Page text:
A batch of the ice cream mix (eggs, sugar and pure vanilla), together with milk and cream, is put into a 5 gallon can which is then set in the center of the wooden ice cream maker. Crushed ice and salt are combined in the ration of one part salt to 10 parts ice, a super cold result is achieved. The wooden paddle, called a dasher, is inserted in the can and attached to the rotary gears. The mixer turns at about 60 rpm and is powered by an electric motor. It takes about 20-25 minutes of churning for each batch.

During the churning, more ice and salt are added to keep the ice at an even temperature and the can as cold as possible. The crew recognizes that when the dasher slows down, the ice cream is ready for the next step. The can cover is removed and a stainless sleeve is inserted around the can to keep the can area free from ice as the just-churned can is removed and a can with the next batch is inserted and the dasher installed.

The completed batch is transferred to the crew’s custom-made “holder and tipper” unit, which allows the still-soft ice cream to be carefully spooned into four 5 quart sanitized pails. The pails are transferred to a freezer where the ice cream will freeze to the familiar firm form and be held until needed.

In preparation for the Farmfest Show, 90 to 100 gallons of ice cream are made by the Friends of Gilfillan ice cream making crew during just one of the several 10-hour days designated for this task. In total, approximately 500 gallons of the frozen confection are made each summer for Farmfest and other community events. Given that the average age of the ice cream making crew is somewhere over 70 years of age, this is no small undertaking, even given that they have mechanized some of the labor-intensive processes of ice cream making.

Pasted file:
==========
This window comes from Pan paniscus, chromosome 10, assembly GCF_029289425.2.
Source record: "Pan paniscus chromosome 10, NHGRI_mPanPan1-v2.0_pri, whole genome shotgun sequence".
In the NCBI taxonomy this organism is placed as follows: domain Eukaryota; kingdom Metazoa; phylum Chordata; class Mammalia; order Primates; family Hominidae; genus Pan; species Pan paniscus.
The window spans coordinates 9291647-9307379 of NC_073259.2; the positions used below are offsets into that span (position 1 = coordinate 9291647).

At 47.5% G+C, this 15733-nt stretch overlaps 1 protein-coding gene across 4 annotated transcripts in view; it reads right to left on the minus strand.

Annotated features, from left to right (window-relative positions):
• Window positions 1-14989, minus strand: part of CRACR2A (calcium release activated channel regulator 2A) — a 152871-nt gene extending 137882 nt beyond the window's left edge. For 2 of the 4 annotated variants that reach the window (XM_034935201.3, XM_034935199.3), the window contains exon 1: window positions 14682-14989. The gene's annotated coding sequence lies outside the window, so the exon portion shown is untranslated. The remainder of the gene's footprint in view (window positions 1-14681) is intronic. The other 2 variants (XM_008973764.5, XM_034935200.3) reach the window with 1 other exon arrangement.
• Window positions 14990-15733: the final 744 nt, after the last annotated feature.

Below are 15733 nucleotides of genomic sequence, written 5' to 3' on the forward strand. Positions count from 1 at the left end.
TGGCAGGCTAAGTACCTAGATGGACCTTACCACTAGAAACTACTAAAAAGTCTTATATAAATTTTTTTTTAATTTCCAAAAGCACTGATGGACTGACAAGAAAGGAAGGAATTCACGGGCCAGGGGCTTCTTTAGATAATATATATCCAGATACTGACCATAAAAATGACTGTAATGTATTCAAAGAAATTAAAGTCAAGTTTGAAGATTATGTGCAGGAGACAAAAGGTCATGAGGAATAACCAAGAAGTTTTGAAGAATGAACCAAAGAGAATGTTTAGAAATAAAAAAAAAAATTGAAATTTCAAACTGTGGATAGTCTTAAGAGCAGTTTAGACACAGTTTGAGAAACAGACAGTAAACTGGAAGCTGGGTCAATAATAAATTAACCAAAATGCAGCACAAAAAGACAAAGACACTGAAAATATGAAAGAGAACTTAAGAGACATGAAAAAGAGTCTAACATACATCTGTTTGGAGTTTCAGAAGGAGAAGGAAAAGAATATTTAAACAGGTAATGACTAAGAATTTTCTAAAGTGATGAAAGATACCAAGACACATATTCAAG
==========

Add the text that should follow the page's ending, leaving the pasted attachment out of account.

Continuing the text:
While a crew of 6 is required to manage the tasks for the ice cream making process, there are often as many as 15 volunteers on hand to help where needed and to enjoy what has become an annual festive ritual in its own right – at least among the Friends of Gilfillan.

The homemade ice cream is offered for sale in a cup or in root beer floats by the Friends of Gilfillan on the estate grounds only during Farmfest. It is no wonder the Friends of Gilfillan choose ice cream as the means to bridge the past with the present. The frozen confection was a special treat a hundred years ago….and it is still a special treat today!